Patents of George Gorton

Some of these are by George Gorton II, some are by George Gorton III, but for a number of these patents, it isn't obvious which of the two is the inventor. I've made the 'top-level' images into .jpg files, which browsers can easily handle; the rest of the content (particularly the text of the claims) are in .tif file format. In order to be able to read these, you may need to get a plugin for your web browser.
Details on how to read the images either from the US Patent & Trademark Office or from this site are here.

Apparatus for Producing Chilled Castings
This is of interest because it is assigned to Wm. S. Buffham, Thomas Dickinson, George Gorton, and Thomas Davis. William Buffham being George I's brother in law. I haven't been able to find any information about Dickinson or Davis. Given the date, 1880, George II would have been 15, which makes it a bit unlikely that he is the assignee. At that time, there was a company in Racine, The Seaman Chilled Plow Company which uses "Seaman's patent chilled wearing-parts for plows and cultivators". Ref of quote: History of Racine and Kenosha Counties, 1879

Basket Closure
This appears to be George II's earliest patent. At the time (1892) George II was employed by The Racine Basket Manufacturing Company

Bridle Bit
This patent is assigned to Frederick W. Bouce and George II. The reasons for this assignment are completely unknown.

This patent is witnessed by George II's brother Charles. At the time (1892) George II was employed by The Racine Basket Manufacturing Company

Flat Surface Grinding Machine
The first machine tool patent

Grinding Machine
This was assigned to Builders Iron Foundry, Providence, RI.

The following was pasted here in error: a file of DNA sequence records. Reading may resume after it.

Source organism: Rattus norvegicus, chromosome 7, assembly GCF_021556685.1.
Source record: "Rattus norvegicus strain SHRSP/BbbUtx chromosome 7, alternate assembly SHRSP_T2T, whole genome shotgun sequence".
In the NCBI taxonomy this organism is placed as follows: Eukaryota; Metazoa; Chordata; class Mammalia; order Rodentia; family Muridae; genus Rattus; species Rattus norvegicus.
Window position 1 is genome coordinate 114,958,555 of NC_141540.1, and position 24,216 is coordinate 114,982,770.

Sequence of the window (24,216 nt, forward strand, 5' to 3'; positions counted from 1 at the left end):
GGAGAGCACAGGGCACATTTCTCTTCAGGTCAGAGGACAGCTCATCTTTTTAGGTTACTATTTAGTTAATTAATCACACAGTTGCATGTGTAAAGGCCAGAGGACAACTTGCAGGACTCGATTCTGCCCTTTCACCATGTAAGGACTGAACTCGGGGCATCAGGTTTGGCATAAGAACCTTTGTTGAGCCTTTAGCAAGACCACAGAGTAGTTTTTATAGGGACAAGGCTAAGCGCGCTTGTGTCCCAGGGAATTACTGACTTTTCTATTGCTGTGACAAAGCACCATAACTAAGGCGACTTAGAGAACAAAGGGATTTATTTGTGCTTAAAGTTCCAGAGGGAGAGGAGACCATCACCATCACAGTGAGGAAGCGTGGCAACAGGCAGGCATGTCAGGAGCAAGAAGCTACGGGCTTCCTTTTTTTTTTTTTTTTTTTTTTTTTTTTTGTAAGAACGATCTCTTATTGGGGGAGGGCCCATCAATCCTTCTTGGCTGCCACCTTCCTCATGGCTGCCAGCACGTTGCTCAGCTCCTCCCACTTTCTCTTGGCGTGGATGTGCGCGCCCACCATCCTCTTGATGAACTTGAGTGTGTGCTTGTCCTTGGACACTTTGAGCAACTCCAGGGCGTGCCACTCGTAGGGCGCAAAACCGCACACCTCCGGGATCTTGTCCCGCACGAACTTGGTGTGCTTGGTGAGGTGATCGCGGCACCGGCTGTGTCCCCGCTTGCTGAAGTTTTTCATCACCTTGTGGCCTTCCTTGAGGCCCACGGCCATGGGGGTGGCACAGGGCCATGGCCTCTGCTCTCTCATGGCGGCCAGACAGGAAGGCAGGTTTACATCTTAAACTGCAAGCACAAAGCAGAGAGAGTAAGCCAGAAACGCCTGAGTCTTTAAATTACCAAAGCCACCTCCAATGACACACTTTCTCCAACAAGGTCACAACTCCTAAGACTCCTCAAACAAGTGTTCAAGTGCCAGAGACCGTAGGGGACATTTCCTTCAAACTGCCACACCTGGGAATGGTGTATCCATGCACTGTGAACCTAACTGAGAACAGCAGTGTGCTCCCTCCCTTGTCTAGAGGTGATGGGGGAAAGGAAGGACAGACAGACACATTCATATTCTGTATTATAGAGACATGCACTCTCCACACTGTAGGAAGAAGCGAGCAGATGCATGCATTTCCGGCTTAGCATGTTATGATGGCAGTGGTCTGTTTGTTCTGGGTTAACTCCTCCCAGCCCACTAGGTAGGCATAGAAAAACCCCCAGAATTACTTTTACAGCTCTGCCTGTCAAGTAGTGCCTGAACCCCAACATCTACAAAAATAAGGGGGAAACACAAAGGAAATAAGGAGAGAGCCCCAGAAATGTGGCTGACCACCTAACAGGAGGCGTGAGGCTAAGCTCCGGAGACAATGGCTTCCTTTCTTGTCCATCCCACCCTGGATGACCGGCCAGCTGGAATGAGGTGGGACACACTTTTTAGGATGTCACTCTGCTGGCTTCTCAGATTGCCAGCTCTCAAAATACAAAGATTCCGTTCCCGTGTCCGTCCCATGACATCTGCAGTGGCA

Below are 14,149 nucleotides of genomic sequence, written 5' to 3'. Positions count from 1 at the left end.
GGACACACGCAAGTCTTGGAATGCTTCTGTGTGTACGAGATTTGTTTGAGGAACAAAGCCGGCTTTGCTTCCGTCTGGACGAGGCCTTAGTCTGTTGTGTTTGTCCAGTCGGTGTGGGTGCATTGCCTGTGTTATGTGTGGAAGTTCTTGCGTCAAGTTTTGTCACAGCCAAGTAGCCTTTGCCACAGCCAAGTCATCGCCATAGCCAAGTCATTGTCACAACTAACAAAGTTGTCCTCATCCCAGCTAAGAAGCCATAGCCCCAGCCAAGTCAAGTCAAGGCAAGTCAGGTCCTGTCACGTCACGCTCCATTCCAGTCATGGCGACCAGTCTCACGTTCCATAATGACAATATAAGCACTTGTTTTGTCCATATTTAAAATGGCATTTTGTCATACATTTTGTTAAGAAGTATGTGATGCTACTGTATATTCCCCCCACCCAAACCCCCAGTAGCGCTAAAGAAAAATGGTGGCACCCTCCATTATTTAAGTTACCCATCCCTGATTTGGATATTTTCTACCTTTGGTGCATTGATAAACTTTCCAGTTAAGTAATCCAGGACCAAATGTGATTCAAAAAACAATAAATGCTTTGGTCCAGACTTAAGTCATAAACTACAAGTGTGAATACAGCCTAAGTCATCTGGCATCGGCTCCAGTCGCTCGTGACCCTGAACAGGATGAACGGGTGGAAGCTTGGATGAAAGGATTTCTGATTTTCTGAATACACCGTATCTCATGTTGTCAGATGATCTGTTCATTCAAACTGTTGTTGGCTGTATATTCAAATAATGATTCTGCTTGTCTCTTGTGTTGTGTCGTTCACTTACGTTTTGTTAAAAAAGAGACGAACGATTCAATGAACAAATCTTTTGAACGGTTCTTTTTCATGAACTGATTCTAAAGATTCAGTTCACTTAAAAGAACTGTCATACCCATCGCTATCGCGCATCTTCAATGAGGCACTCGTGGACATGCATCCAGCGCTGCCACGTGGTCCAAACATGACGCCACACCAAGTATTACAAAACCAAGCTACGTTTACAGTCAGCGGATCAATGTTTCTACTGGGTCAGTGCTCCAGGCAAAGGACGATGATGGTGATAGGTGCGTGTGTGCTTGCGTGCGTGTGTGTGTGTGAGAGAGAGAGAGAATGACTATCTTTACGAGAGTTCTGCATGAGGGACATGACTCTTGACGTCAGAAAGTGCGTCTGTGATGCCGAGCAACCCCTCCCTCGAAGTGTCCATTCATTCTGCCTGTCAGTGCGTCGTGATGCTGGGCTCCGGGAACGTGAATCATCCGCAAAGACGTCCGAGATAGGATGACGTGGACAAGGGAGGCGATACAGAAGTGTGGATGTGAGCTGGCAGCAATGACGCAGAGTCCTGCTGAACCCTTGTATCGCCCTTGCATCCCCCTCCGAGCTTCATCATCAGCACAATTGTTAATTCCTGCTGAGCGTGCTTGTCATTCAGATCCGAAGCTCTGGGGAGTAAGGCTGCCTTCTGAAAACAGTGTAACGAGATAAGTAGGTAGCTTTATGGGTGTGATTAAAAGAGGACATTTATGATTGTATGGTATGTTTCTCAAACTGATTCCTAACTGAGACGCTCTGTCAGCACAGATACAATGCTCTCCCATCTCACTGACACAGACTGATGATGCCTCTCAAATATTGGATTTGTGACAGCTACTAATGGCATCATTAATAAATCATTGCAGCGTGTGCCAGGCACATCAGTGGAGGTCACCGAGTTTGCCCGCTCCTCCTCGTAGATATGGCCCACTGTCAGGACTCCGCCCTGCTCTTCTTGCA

Machine for making Abrading Surfaces
This seems to be a machine to coat paper or cloth with abrasives, such as sanding belts or disks.

Abrading Surface

Abrading Sheet

Clearance Space Grinding Disk

Rotary Metal Cutting-Off device
The first of the cut-off patents. The cut-off machines were used with heavy stock; George's memoirs talk about them being used by American Locomotive to cut axle stock, by Allis-Chalmers of Milwaukee for general stock cutting, and by the Dominion Iron and Steel Company of Montreal cutting shell blanks for use by the Canadian and British armies during WW I. In all, Gorton Machine built cut-off machines of 3-inch, 6-inch and 13-inch capacity. Production of these ceased in the mid 1920's. (1924?)

Metal Cutting-Off device and the like
By George and Charles Carpenter

Metal cutting off device and the like
By George and Charles Carpenter. A re-issue of 1028846

Rotary Metal Cutting-Off device

Metal Cutting-Off device

Cutting-Off Saw and the like

Metal Cutting-Off machine
This is one of the more complex patents.

Cutting-Off machine

Rotary Cutting-Off saw and the like

Rotary Cutting-Off saw and the like

Means for removing chips from the cutters of Cutting-Off saws and the like

Inserted Cutter securing and adjusting device

Mold for Rotary Valves
This patent was assigned/sold away, and was intended for use "In water-cooled valves for multi-cylinder explosive engines". Interesting that internal combustion engines were called "explosive" at the time. There were a couple of digressions by the company into other fields - George was hired by the J.I. Case company to build two of their entries into the 1911 Indianapolis 500, as well as a pair of prototype radial air-cooled engines.

Cutting-Off saw

Adjustable and convertible gate